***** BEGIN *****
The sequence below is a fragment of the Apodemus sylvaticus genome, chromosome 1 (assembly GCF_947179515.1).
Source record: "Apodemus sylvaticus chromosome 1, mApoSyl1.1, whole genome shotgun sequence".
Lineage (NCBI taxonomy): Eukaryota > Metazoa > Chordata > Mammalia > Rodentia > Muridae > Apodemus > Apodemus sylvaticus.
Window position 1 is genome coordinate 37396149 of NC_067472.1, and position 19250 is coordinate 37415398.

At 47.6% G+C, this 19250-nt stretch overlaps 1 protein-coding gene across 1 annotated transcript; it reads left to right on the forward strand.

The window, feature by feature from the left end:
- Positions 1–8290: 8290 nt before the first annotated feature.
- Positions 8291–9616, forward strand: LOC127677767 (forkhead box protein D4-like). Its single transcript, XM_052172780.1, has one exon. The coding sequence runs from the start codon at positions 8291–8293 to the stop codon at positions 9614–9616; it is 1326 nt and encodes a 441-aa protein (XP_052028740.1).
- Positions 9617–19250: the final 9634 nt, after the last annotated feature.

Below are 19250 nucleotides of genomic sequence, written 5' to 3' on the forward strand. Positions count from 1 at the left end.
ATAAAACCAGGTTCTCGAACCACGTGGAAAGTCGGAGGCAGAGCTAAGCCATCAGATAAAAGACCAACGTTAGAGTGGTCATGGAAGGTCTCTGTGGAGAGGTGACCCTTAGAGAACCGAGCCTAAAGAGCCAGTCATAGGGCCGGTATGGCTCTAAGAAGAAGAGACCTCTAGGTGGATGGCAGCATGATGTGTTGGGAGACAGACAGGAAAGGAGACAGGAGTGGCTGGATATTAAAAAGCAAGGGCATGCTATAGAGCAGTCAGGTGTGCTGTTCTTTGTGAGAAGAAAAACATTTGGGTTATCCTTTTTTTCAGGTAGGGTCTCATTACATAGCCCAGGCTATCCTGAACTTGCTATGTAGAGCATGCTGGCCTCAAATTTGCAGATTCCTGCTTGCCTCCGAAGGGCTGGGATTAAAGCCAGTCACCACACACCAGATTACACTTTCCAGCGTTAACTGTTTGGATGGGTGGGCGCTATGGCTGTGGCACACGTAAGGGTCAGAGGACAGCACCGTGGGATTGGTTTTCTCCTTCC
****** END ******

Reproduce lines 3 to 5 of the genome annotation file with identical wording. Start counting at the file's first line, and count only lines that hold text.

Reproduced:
Lineage (NCBI taxonomy): Eukaryota > Metazoa > Chordata > Mammalia > Rodentia > Muridae > Apodemus > Apodemus sylvaticus.
Window position 1 is genome coordinate 37396149 of NC_067472.1, and position 19250 is coordinate 37415398.

At 47.6% G+C, this 19250-nt stretch overlaps 1 protein-coding gene across 1 annotated transcript; it reads left to right on the forward strand.